Now let me switch gears to our product leadership effort, which continues to yield exciting results, as our Mother's Day holiday showed. Our breadth of product, variety of brands and innovation pipeline continue to position us as the card company that sells more cards in more places than any other company in the world.

Electronically, we continue to have a leadership role as well. Our justWink mobile application recently surpassed the 1 million download milestone, showing how we are setting the pace when it comes to connecting the digital and paper world for greeting cards. As a reminder, justWink is a great example of how we can leverage our third-party retail presence, offering consumers the convenience of a quick purchase with the personalization options of the digital world. This unique combination offers consumers the flexibility to add their pictures, verse and signature to the same product. Our mobile application helps connect the 2, extending the retail experience into the digital world and vice versa.

I'd now like to shift to discuss our online distribution of greeting cards through Cardstore.com, another example of our success at innovating where paper and digital cards intersect. In response to investor feedback over the past few quarters, we have decided to share with you additional details about our various investments in general and this particular quarter. We will specifically highlight our online greeting card distribution strategy. Going forward, we will continue to weigh investor interests with the competitive risks we take and sharing that information in order to find the right balance in our disclosures.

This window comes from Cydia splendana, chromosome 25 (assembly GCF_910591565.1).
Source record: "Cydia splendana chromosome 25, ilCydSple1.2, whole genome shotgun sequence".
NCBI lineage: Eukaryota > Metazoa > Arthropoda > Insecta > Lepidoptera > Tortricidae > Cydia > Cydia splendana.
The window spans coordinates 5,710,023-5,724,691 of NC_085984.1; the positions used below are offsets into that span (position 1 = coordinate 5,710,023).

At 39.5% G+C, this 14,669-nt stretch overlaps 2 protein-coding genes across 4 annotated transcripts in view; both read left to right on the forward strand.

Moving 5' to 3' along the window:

As we have discussed in the past, Cardstore.com allows consumers to purchase paper greeting cards on the Internet and then have the physical cards directly delivered to the recipient. With the strength of our creative studios and the scale of our supply chain, we believe that we are well positioned to meet the needs of consumers in any channel in which they shop, including the Internet and the various mobile platforms.